In the past few years urban foxes have been sensationalised and demonized in the tabloids as presenting a danger to humans. In one story last year a sleeping baby was supposed to have had his finger nearly bitten off by a fox which entered through the back door of a house in Bromley, south east London. This attack was during February and the door was open due to the council not having repaired it.

A similar incident occurred in 2010 when twin baby girls were bitten by a fox in Hackney. Again the back door was left open. Thankfully such attacks are extremely rare despite the increase in the numbers of urban foxes due to people not disposing of food waste properly. In fact you’re far more likely to be bitten by a dog than a fox, with the number of victims estimated at 200,000 per year, yet you never hear politicians calling for a canine cull.

No, they know that would be electoral suicide. However Tory twats like Boris Johnson are only to happy to advocate fox hunting because its a bloodsport they love. Earlier this year the brainless mayor said he’s been tempted to use an air rifle to shoot the animals and event went as far as saying: “I’m pro-liberty and individual freedom. If people want to get together to form the fox hounds of Islington I’m all for it.”

This says it all. Parts of London are turning into a playground for the rich with working class people being forced out of boroughs like Islington due to high rents, lack of social housing and the bedroom tax. Such is the arrogance of the ruling class it’s fantasizing about imposing its favourite countryside pursuits onto the urban landscape.

Some will say this was just an off the cuff remark made by an upper class buffoon during a twitter Q&A, yet it shows clearly how the minds of these people work: a pack of foxhounds chasing a fox across Finsbury Park bayed on by mounted redcoats – it’s a Tory wet dream!

The biggest problem in London by far isn’t foxes or any other legged animal, it’s the two legged kind who think they have a right to rule over the rest of us. I’d like to reiterate my support for toff hunting as a solution for London’s growing problems caused by Tory vermin like Johnson and the rest of his pals. Leave the foxes alone!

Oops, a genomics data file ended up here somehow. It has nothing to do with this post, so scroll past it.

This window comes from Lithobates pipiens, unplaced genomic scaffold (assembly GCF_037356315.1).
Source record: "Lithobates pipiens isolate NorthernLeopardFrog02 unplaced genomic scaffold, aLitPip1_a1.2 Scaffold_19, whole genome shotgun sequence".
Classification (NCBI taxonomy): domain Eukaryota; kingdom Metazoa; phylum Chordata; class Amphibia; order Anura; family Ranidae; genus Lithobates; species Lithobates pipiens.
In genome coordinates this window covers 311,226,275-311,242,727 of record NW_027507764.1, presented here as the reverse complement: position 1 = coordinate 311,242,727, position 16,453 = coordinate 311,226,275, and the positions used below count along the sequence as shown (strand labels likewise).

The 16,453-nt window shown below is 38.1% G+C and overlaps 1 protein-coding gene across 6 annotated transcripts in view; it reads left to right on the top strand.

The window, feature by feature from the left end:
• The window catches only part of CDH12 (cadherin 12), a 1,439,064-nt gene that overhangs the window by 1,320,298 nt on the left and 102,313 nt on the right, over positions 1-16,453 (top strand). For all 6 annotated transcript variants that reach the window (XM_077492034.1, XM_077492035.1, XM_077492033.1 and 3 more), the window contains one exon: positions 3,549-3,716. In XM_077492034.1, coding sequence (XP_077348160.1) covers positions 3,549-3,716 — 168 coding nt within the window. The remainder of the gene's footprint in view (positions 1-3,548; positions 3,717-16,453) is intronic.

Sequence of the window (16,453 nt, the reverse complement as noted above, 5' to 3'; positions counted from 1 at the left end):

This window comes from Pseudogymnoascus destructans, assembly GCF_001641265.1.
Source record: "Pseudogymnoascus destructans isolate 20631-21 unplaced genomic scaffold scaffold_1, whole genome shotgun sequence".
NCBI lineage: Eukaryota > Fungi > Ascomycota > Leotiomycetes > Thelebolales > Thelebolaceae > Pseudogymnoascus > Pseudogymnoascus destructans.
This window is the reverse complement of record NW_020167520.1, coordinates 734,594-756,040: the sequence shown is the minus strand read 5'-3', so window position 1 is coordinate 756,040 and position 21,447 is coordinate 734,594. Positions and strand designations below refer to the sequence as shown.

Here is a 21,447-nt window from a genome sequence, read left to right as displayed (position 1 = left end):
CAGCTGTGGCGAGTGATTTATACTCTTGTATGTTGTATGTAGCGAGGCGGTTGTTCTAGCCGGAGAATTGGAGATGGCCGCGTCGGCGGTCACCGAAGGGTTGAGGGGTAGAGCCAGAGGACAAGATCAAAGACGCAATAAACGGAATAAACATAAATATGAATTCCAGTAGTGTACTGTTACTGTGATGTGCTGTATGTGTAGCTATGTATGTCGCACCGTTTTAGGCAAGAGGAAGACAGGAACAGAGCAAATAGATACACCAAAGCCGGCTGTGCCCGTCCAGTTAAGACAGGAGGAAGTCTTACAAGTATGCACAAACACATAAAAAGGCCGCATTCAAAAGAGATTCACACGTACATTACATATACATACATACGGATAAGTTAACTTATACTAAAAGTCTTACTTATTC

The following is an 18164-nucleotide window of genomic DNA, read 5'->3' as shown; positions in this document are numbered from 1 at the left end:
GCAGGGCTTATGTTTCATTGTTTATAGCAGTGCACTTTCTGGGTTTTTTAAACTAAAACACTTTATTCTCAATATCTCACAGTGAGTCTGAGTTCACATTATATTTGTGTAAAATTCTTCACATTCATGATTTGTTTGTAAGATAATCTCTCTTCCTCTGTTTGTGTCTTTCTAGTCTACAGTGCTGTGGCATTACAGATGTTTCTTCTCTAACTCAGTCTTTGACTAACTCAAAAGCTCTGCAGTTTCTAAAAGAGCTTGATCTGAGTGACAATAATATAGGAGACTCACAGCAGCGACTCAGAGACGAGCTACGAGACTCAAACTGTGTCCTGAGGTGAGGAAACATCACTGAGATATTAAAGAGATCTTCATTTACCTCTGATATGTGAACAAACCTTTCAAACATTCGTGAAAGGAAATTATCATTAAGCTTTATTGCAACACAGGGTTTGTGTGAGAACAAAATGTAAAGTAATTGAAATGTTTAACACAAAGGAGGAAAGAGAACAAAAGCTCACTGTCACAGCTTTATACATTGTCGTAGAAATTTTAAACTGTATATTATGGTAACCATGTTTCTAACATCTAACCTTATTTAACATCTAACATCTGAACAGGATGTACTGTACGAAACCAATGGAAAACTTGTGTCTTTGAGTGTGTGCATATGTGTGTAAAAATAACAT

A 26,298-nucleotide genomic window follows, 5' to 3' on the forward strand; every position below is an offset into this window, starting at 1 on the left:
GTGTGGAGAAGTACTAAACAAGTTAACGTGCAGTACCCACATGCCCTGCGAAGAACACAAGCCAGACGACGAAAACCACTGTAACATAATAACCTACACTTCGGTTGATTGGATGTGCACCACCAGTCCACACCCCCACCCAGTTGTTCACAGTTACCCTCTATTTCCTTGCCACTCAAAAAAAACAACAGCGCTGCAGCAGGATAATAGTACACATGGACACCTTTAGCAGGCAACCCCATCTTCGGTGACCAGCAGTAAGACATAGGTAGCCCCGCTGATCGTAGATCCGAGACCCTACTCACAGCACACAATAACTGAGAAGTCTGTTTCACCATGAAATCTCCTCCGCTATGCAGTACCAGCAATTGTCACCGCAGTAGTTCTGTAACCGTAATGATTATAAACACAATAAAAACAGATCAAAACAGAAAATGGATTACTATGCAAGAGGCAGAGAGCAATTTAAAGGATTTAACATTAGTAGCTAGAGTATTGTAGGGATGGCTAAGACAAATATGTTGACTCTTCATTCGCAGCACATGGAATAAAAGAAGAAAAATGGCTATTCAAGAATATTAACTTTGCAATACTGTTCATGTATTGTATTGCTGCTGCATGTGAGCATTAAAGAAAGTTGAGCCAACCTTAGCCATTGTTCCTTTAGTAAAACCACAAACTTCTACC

Saturday 18 October – London rocks to the revolutionary beat!!

There promises to be a hive of radical activity in London this weekend. Saturday the 18th will see the one and only London Anarchist Bookfair at Queen Mary College from 10am-7pm – the biggest anarcho get together anywhere with the usual mix of stalls, meetings, workshops, films, children’s activities, cabaret and most important of all thousands of people. There’ll also be Veggies supplying delicious vegan food outside the entrance from 10am-4pm.

Also happening that day is a big march in the centre of town pitifully called Britain Needs a Pay Rise. It’s organised by the reformist TUC – which is working with the bosses to extend unpaid labour workfare schemes – but promises to be shook up by a Class War black bloc with the more promising moniker Britain Needs a Revolution Not a Pay Rise and assembling at Trafalgar Square from 11am.

After the Bookfair, Class War have called another demo outside the ‘Poor Doors’ segregated yuppie block at 1 Commercial Street, E1, at 7pm. Lively pickets have been going on at this building every Wednesday evening for 12 weeks and with added numbers from the Bookfair, this looks like being very interesting indeed.

There will also be a number of after parties. Freedom Bookshop will be hosting a Post Bookfair Soiree from 7pm, while Class War are holding a Rave Against the Rich all nighter from 10am. Then there’s the official Anarchist Bookfair After Party which promises loads of DJs and bands and kicks off at 9pm.

Phew! What a day it’ll be and I’m glad I’ll be there.

And for a roundup of everything that’s happening: